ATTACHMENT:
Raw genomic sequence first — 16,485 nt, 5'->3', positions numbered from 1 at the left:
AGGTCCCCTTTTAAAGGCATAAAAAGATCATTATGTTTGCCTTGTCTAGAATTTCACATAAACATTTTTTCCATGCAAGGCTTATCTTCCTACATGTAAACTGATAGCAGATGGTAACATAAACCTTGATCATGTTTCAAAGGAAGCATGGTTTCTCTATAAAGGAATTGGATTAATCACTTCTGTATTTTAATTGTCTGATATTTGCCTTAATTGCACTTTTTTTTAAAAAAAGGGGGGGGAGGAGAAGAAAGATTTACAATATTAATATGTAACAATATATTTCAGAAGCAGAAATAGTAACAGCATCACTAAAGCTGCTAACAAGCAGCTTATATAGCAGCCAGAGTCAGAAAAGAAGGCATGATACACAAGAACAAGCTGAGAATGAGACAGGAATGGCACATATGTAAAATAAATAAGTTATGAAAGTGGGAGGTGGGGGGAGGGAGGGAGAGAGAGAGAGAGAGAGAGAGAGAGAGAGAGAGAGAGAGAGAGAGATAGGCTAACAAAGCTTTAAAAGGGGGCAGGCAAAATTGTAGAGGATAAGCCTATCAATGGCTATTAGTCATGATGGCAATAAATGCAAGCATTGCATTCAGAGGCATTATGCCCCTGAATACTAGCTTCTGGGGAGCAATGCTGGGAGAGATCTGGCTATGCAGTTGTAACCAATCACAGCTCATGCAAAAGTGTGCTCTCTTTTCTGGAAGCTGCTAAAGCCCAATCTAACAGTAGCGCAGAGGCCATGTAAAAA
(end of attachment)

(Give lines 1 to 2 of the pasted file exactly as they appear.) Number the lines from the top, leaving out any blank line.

Raw genomic sequence first — 16,485 nt, 5'->3', positions numbered from 1 at the left:
AGGTCCCCTTTTAAAGGCATAAAAAGATCATTATGTTTGCCTTGTCTAGAATTTCACATAAACATTTTTTCCATGCAAGGCTTATCTTCCTACATGTAAACTGATAGCAGATGGTAACATAAACCTTGATCATGTTTCAAAGGAAGCATGGTTTCTCTATAAAGGAATTGGATTAATCACTTCTGTATTTTAATTGTCTGATATTTGCCTTAATTGCACTTTTTTTTAAAAAAAGGGGGGGGAGGAGAAGAAAGATTTACAATATTAATATGTAACAATATATTTCAGAAGCAGAAATAGTAACAGCATCACTAAAGCTGCTAACAAGCAGCTTATATAGCAGCCAGAGTCAGAAAAGAAGGCATGATACACAAGAACAAGCTGAGAATGAGACAGGAATGGCACATATGTAAAATAAATAAGTTATGAAAGTGGGAGGTGGGGGGAGGGAGGGAGAGAGAGAGAGAGAGAGAGAGAGAGAGAGAGAGAGAGAGAGAGAGATAGGCTAACAAAGCTTTAAAAGGGGGCAGGCAAAATTGTAGAGGATAAGCCTATCAATGGCTATTAGTCATGATGGCAATAAATGCAAGCATTGCATTCAGAGGCATTATGCCCCTGAATACTAGCTTCTGGGGAGCAATGCTGGGAGAGATCTGGCTATGCAGTTGTAACCAATCACAGCTCATGCAAAAGTGTGCTCTCTTTTCTGGAAGCTGCTAAAGCCCAATCTAACAGTAGCGCAGAGGCCATGTAAAAA